In conjunction with this year’s Día de los Muertos (Day of the Dead) exhibit, which will observe the 100th anniversary of the death of the iconic Mexican printmaker José Guadalupe Posada (1852-1913), The National Museum of Mexican Art presents a dance fiesta and costume masquerade for the living and the dead with a live music production prepared for the occasion by Latin GRAMMY Award and GRAMMY Award nominated Sones de México Ensemble, Chicago’s premier Mexican folk music group. Special guests include Civic Orchestra of Chicago Brass Quintet and professional dancers in costume. The Day of the Dead Ball will take place on Saturday, November 2nd, 2013, from 7:00pm to 10:00pm, at the National Museum of Mexican Art, 1852 West 19th Street, Chicago, IL 60608. Tickets are $35 and include program, free sugar skull, appetizers and open bar. 18+ For more information, call 312-738-1503.
Dress up for the occasion and come ready to dance waltzes, polkas, danzón, son and zapateado. Visitors of all ages will be able to immerse themselves in a deeply rooted cultural experience as soon they walk in the museum. They will be able to learn and participate in different Día de los Muertos (Day of the Dead) traditions from decorating sugar skulls and altars, to writing calaveras (poems for the dead), tasting pan de muertos (bread for the dead), and of course, visiting José Guadalupe Posada’s iconic work.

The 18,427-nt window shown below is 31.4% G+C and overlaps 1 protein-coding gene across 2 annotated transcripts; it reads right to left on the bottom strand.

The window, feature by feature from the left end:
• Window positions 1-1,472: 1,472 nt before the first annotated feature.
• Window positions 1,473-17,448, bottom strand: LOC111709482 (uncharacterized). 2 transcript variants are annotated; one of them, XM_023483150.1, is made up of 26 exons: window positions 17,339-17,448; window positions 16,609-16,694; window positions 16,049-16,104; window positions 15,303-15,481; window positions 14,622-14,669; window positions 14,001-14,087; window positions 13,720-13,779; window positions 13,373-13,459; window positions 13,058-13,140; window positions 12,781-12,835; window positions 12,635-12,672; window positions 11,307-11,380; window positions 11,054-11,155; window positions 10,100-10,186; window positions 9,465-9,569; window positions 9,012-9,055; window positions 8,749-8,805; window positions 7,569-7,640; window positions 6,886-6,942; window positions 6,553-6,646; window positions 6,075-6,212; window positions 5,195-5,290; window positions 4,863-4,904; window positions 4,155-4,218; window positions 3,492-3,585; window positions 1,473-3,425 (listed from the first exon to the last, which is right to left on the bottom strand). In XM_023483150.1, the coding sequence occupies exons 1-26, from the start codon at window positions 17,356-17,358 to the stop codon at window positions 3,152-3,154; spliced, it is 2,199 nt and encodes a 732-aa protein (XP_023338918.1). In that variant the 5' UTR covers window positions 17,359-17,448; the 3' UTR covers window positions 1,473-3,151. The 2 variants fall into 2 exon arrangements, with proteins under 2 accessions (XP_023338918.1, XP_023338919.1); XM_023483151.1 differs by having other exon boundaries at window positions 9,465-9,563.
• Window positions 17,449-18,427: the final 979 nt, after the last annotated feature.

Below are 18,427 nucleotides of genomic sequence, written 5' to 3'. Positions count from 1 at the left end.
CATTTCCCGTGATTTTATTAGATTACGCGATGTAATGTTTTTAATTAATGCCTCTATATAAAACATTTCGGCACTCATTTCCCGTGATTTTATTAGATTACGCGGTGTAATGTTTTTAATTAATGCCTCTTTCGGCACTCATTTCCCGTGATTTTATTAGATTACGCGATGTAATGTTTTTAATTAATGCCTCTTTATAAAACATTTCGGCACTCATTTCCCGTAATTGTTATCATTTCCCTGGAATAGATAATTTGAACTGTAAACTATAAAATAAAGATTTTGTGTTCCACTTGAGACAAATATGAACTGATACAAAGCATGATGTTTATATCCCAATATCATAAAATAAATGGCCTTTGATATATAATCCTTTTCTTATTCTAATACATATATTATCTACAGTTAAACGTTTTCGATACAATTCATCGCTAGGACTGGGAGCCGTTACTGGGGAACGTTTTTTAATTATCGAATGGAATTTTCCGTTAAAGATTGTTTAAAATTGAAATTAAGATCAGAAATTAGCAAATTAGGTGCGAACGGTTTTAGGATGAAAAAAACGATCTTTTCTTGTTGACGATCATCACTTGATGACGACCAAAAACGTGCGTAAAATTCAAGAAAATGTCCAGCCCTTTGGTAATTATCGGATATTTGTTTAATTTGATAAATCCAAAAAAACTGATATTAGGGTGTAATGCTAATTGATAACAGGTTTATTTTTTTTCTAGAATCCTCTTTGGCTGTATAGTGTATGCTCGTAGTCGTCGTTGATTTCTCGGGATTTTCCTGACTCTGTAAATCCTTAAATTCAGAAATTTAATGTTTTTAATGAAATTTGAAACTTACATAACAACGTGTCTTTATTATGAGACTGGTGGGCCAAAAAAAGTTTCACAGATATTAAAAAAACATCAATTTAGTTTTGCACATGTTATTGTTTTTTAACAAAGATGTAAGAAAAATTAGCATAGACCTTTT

Sones de México Ensemble: Latin GRAMMY and GRAMMY Nominated Sones de México Ensemble is a premier folk music ensemble specializing in Mexican “son”, including the regional styles of “huapango,” “gustos,” “chilenas,” “son jarocho,” and more. The group formed in 1994 to keep the tradition of Mexican “son” alive in its many regional forms through innovative performance, education, and dissemination. As a performer and recording artist, the ensemble has developed and popularized many original arrangements of Mexican traditional songs. Some of its original work has experimented cross-culturally with symphonic, Irish, folk, C&W, jazz, and rock music, though never abandoning its roots in Mexican “son”. The ensemble is also committed to teaching and has a 501(c)3 non-profit organization dedicated to quality education programs for children and adults of all ages. All band members reach out to young and old with award winning educational programs nationwide.
National Museum of Mexican Art: The National Mexican Museum of Art is a vibrant and welcoming place where one can experience authentic Mexican art and culture outside of Mexico. Its mission is to stimulate and preserve knowledge and appreciation of Mexican culture through events and exhibitions that exemplify the rich variety of visual and performing arts in Mexican culture. Located in Chicago’s Pilsen community, the Museum provides an authentic cultural experience while following the highest standards of other local museums. Its curators and educators are experts in Mexican Art and their passion for the museum inspires and enlightens visitors. Over the years, the Museum has inspired, educated and empowered tens of thousands of children and youth through arts programs.